On cored houses when windows are cut in, each window opening edge with exposed core must be sealed. The process is simple; you rack out about of coring on each opening then fill the void with quality dense fiberglass filler. Same should be done with rodholders and other deck items & thru hulls. The hardest to protect are external screws & bolts. For screws and bolts flat washers are important when practical. In all cases a good sealant should be used on each bolt & screw. Once the hole is drill, dry fit the bolt or screw. If it is a bolt push the bolt out about 1 and apply the sealer then push back in and tight by spinning the inside nut and not the bolt. On screws drive them home but not tight then back out half way, apply sealer and then re-screw into the hole with a hand driver or a screw gun turning very slowly.

With all of this above you may say then why not a cord hull.well we covered that pretty good, it is just risky for the long haul. As far as ride and sound, nothing drops off a wave nicer that a cored boat.
 

F/V First Team

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Northern Bay 28 layed up with green gelcoat, one layer of kevlar, airex balsa core, one layer of kevlar, resin used was 50# lighter a barrel than regular resin.

Northern Bay 28 layed up with black gel coat, 2 layers of 1.5 oz mat, 2 layers 18-08, one layer of 1.5 oz mat, 2 additional layers of 18-08, resin used was regular GP resin.

Total weight difference between the two hulls: 120 lbs.

Boats were tied up beside each other, another vessel left a wake as it passed, green boat ended up with hole in it, black boat had zero damage.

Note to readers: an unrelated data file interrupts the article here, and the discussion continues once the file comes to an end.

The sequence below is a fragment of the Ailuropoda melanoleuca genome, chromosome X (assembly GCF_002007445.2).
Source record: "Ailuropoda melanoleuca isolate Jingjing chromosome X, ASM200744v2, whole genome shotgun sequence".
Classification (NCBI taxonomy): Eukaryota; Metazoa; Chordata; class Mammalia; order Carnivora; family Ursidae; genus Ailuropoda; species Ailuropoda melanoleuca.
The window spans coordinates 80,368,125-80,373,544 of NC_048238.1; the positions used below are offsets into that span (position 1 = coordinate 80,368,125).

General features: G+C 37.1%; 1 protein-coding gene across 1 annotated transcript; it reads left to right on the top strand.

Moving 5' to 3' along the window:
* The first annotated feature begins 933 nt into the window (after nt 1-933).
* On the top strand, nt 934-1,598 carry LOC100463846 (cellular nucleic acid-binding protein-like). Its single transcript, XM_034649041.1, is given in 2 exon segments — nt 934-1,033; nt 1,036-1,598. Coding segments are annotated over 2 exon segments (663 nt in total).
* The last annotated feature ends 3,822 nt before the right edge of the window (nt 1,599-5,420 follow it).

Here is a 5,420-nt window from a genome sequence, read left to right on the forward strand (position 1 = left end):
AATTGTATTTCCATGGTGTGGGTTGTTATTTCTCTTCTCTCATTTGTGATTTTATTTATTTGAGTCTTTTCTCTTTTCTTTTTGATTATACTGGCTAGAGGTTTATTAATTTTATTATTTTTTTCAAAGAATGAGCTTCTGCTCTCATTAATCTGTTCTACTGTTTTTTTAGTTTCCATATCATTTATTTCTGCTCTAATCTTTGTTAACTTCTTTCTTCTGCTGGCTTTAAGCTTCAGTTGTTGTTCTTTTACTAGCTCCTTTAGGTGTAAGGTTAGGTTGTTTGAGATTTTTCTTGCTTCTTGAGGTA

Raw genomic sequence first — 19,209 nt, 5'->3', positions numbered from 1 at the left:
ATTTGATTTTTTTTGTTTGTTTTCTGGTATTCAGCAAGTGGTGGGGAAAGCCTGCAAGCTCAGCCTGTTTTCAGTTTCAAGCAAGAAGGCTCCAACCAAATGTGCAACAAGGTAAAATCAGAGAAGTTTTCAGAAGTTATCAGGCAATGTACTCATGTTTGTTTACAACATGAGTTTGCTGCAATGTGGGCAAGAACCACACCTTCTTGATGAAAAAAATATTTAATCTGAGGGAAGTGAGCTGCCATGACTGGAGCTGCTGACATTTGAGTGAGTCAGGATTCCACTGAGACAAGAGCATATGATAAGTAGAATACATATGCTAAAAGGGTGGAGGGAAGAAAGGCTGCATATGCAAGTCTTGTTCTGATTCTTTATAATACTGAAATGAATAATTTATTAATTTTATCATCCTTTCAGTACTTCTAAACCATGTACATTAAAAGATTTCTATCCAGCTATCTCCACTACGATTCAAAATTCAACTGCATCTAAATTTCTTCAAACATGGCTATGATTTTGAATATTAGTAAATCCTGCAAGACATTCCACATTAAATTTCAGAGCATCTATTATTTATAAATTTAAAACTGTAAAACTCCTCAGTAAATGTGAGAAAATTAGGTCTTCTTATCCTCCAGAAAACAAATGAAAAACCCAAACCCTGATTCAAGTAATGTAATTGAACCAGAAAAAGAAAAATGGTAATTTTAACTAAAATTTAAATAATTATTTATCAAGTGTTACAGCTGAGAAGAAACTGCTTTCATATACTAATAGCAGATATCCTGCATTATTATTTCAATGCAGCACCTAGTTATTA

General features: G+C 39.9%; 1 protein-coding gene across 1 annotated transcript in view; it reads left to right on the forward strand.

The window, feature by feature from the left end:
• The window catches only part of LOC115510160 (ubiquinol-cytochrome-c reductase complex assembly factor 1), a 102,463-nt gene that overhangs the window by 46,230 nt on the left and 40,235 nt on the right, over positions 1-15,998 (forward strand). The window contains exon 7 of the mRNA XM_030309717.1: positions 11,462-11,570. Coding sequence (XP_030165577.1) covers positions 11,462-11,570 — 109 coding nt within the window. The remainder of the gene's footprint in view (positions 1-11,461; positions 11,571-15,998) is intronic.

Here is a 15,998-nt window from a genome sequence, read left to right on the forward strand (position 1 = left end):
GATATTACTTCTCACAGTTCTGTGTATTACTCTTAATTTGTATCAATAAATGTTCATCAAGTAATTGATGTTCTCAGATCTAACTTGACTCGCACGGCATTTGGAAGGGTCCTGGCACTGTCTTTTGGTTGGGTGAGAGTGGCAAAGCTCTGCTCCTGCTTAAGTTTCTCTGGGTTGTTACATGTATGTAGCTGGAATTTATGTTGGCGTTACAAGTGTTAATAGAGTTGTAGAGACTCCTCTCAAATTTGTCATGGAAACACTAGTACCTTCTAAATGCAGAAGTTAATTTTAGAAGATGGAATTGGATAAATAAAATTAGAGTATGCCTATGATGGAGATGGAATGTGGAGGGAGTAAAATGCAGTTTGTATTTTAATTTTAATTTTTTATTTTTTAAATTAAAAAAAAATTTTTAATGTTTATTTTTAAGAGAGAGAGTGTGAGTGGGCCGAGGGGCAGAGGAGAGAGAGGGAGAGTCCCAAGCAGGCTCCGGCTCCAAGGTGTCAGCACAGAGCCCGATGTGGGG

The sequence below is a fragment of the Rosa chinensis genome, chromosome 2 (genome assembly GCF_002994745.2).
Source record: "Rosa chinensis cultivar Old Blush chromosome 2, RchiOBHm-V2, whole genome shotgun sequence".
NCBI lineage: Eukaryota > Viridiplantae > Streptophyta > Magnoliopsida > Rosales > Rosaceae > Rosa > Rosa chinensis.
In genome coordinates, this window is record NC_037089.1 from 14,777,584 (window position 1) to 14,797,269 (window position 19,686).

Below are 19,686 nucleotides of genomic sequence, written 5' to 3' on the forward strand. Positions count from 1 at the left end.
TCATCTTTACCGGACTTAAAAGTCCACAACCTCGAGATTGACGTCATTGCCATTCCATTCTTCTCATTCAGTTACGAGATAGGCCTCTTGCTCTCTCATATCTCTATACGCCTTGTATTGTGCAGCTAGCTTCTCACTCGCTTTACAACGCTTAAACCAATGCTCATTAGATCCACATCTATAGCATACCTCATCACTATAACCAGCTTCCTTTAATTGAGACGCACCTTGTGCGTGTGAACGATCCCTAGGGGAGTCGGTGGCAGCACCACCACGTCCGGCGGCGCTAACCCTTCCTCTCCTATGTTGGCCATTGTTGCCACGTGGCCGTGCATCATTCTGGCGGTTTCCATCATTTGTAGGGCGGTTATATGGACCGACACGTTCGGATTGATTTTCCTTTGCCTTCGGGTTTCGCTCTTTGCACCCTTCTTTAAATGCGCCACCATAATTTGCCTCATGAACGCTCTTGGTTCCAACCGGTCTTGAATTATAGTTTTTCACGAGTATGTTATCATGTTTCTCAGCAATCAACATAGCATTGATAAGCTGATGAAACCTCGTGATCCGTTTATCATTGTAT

Oh yeah, cored hulls are totally worth it

:rolleyes:
 

F/V First Team

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Additionally, I took a direct hit in the bow this summer by a boat (might have been that wily black NB28, but who's naming names) as the operator backed down incorrectly. Area that was doing the hitting was the "porch" extended over the back of the boat. Had my boat been cored there would have been a wonderful big gash jammed through the laminate. As it was though, the solid glass just laughed as the 3/4" plywood covered with multiple layers of fiberglass crumpled under the force of the impact, the metal bracing and edging being destroyed on the offending member.

I would never suggest or recommend coring a hull. It's just bad math.
 

petrel

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I agree solid is better for hulls, and why use balsa in decks and cabins when new materials are available for the same purpose where you hardly need to worry about a screw hole?
 

Sailorgp

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I own a 1985 Sisu 26 with a partially cored hull. The coring starts 18" above the keel. I've heard and seen horror stories about cored hulls so even though I got a healthy survey report, I redid the hull penetrations the first year I owned the boat. I never found any wet core. The hull is incredibly stiff, rock solid from a vibration standpoint and generally built like a tank. Shaft alignment remains the same in or out of the water. Engine vibrations are very minimal. When I installed a bow thruster I really learned how robust the hull is. 3/16"-1/4" Glass skins on both sides of a 1/2" dry balsa core up at the bow. The builder seems to have done a great job laying up the hull. However, knowing that cored hulls DO have an achillies hill, I would still prefer a solid glass hull given the choice. But how much stiffness would be lost in heavy seas or dampening engine vibrations?
 

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jerseysportfisher

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and why use balsa in decks and cabins when new materials are available for the same purpose where you hardly need to worry about a screw hole?


There have been quite a few tests in the composites world, the results of these test show over multiple panels, PVC foam holds a better peel strength then balsa, yet balsa wins in all other tests with panel integrity, compressive strength, torsional strength and shear strength. Peel strength is useless when your core material disintegrates under stress